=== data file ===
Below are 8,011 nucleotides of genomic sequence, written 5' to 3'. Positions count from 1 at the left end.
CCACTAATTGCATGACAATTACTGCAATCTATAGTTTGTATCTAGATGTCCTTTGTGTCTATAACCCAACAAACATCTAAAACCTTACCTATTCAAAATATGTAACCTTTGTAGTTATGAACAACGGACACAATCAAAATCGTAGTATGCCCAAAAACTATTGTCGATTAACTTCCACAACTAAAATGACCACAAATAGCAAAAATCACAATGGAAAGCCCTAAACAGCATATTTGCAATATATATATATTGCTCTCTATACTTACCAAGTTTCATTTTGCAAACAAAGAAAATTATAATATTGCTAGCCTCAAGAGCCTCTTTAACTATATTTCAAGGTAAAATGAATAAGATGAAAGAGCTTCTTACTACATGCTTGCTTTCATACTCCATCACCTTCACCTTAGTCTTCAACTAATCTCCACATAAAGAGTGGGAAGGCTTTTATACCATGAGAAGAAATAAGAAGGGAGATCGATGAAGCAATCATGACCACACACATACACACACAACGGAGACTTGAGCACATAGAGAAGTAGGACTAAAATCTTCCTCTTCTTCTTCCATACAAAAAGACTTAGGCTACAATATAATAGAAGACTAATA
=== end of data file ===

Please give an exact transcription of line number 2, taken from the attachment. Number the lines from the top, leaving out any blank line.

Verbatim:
CCACTAATTGCATGACAATTACTGCAATCTATAGTTTGTATCTAGATGTCCTTTGTGTCTATAACCCAACAAACATCTAAAACCTTACCTATTCAAAATATGTAACCTTTGTAGTTATGAACAACGGACACAATCAAAATCGTAGTATGCCCAAAAACTATTGTCGATTAACTTCCACAACTAAAATGACCACAAATAGCAAAAATCACAATGGAAAGCCCTAAACAGCATATTTGCAATATATATATATTGCTCTCTATACTTACCAAGTTTCATTTTGCAAACAAAGAAAATTATAATATTGCTAGCCTCAAGAGCCTCTTTAACTATATTTCAAGGTAAAATGAATAAGATGAAAGAGCTTCTTACTACATGCTTGCTTTCATACTCCATCACCTTCACCTTAGTCTTCAACTAATCTCCACATAAAGAGTGGGAAGGCTTTTATACCATGAGAAGAAATAAGAAGGGAGATCGATGAAGCAATCATGACCACACACATACACACACAACGGAGACTTGAGCACATAGAGAAGTAGGACTAAAATCTTCCTCTTCTTCTTCCATACAAAAAGACTTAGGCTACAATATAATAGAAGACTAATA